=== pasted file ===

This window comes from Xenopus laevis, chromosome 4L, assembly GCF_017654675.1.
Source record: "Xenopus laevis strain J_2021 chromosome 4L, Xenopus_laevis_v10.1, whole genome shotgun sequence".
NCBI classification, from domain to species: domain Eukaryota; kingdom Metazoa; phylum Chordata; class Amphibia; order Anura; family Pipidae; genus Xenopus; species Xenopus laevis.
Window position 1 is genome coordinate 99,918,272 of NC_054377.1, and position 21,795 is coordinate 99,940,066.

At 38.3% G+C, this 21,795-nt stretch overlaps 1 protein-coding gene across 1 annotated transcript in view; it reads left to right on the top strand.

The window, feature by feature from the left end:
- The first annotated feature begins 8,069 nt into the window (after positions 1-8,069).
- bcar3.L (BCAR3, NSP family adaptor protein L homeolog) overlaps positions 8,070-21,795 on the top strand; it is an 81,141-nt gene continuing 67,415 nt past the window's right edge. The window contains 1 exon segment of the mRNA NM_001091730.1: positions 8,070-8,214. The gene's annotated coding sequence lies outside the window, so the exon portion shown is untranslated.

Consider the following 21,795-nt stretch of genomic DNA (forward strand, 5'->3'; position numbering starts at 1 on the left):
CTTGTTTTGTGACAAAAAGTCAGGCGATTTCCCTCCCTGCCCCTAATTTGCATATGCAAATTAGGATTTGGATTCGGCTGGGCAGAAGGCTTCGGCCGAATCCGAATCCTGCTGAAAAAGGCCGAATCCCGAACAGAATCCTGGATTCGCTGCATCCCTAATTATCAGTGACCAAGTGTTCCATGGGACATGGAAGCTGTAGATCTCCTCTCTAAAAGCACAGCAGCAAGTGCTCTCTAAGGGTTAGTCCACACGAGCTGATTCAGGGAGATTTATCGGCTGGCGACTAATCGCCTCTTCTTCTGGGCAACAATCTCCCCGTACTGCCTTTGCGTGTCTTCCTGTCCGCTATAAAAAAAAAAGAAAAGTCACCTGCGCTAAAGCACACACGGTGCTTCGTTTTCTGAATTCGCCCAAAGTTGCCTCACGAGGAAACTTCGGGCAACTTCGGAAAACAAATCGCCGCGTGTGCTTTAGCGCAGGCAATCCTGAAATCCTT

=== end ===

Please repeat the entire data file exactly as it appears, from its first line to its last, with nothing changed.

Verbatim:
This window comes from Xenopus laevis, chromosome 4L, assembly GCF_017654675.1.
Source record: "Xenopus laevis strain J_2021 chromosome 4L, Xenopus_laevis_v10.1, whole genome shotgun sequence".
NCBI classification, from domain to species: domain Eukaryota; kingdom Metazoa; phylum Chordata; class Amphibia; order Anura; family Pipidae; genus Xenopus; species Xenopus laevis.
Window position 1 is genome coordinate 99,918,272 of NC_054377.1, and position 21,795 is coordinate 99,940,066.

At 38.3% G+C, this 21,795-nt stretch overlaps 1 protein-coding gene across 1 annotated transcript in view; it reads left to right on the top strand.

The window, feature by feature from the left end:
- The first annotated feature begins 8,069 nt into the window (after positions 1-8,069).
- bcar3.L (BCAR3, NSP family adaptor protein L homeolog) overlaps positions 8,070-21,795 on the top strand; it is an 81,141-nt gene continuing 67,415 nt past the window's right edge. The window contains 1 exon segment of the mRNA NM_001091730.1: positions 8,070-8,214. The gene's annotated coding sequence lies outside the window, so the exon portion shown is untranslated.

Consider the following 21,795-nt stretch of genomic DNA (forward strand, 5'->3'; position numbering starts at 1 on the left):
CTTGTTTTGTGACAAAAAGTCAGGCGATTTCCCTCCCTGCCCCTAATTTGCATATGCAAATTAGGATTTGGATTCGGCTGGGCAGAAGGCTTCGGCCGAATCCGAATCCTGCTGAAAAAGGCCGAATCCCGAACAGAATCCTGGATTCGCTGCATCCCTAATTATCAGTGACCAAGTGTTCCATGGGACATGGAAGCTGTAGATCTCCTCTCTAAAAGCACAGCAGCAAGTGCTCTCTAAGGGTTAGTCCACACGAGCTGATTCAGGGAGATTTATCGGCTGGCGACTAATCGCCTCTTCTTCTGGGCAACAATCTCCCCGTACTGCCTTTGCGTGTCTTCCTGTCCGCTATAAAAAAAAAAGAAAAGTCACCTGCGCTAAAGCACACACGGTGCTTCGTTTTCTGAATTCGCCCAAAGTTGCCTCACGAGGAAACTTCGGGCAACTTCGGAAAACAAATCGCCGCGTGTGCTTTAGCGCAGGCAATCCTGAAATCCTT